Typ4 Powder-Blaster: Low-Cost, High-Volume Depowdering for 3D Printing


Share this Article

Pulvermeister doesn’t get as much press as DyeMansion and Solukon, two other German firms working in post-processing and automation. This could change, however, because the company does have an interesting line up of products in de-powdering.
The company’s Typ3 system is a fully-automated powder removal and blasting unit that combines these two steps within a vacuum in a single machine. This rather large unit is suited for people who run multiple powder bed fusion (PBF) or Multi Jet Fusion (MJF) machines in a manufacturing environment. For people who have less volume, Pulvermeister has now released the Typ4. The Typ4 Powder-Blaster is a 20-liter machine that breaks open the powder cake, depowders all of the components inside, and then outputs parts and powder, the latter of which is ready to be refreshed and reused.
This kind of automation is welcome with people running an EOS P110 or Farsoon Flight in countries with high labor cost. It is more than interesting for people that run two or three machines anywhere. The completely bonkers thing is that this level of automation is now available for around $25,000. The ROI on this will be months, not years.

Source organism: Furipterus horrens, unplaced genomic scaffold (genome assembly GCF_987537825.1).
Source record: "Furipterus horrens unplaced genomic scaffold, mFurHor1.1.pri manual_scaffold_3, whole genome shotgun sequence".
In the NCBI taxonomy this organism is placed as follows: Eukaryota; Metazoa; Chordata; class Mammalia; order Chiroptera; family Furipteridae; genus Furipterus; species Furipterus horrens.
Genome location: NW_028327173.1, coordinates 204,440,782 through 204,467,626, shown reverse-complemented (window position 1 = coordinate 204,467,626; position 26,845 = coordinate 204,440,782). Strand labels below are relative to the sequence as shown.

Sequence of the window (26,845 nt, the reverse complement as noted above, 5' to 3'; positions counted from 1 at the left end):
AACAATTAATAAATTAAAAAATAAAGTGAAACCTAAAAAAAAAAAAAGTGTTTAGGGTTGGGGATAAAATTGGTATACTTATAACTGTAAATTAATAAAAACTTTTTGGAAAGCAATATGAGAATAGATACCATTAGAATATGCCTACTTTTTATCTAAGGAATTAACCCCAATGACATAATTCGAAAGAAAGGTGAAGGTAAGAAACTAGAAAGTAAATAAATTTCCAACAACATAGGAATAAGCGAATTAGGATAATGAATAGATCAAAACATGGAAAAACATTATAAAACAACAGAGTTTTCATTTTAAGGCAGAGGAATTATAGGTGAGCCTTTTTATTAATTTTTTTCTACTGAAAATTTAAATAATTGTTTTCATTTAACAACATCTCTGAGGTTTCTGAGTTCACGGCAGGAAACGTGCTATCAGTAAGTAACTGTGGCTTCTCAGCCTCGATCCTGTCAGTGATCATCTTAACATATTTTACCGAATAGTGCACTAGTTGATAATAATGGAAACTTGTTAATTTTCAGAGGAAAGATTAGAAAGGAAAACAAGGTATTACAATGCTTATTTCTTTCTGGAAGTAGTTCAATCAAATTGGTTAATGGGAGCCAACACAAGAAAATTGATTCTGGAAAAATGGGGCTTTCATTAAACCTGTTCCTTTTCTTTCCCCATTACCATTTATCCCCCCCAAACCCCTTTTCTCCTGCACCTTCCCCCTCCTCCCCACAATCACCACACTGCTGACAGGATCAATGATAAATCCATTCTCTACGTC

The Powder-Blaster is a modular system, in which additional modules can be integrated into your workflow. So, you can add a sand blaster, a mixing unit, or a different blasting material module to your automation solution. This allows users to get into automation for little up-front cost, but means that the tools are extensible if you expand or upgrade. The additional modules will be available in 2022, while the base unit is available now.

Because powder is conveyed in a vacuum, contamination is minimized. This could optimize refresh rates and increases operator safety, as there is less loose powder around. There is no brushing or vacuum cleaner fun involved in this process. Several conveyancing steps are also skipped, which means that this is easier on operators and operator time. With fewer lifting and transport operations for each batch, it’s safer and better on your back, too.

The company has safety features such as an automatic stop when the machine is opened. The machine also switches off automatically if the vacuum is interrupted. The Typ3 is meant to be built tough so that it can last a very long time, while allowing for reliable service.

The machine’s drum rotates, can be inclined at different angles, which can be adjusted, as can processing time. The company claims to give users control in their depowdering process of “adhesive strength of the powder, like its decomposition (or degradation), is linked to the cause of heat absorption in the build process. The more heat the powder absorbs at a particular point, the more it will adhere to the adjacent contact surface and the less likely it is usable for refreshing (degradation). By fine-tuning the 4 parameters mentioned above, it is possible to control how much powder is detached and-thus reused, and in what quality.”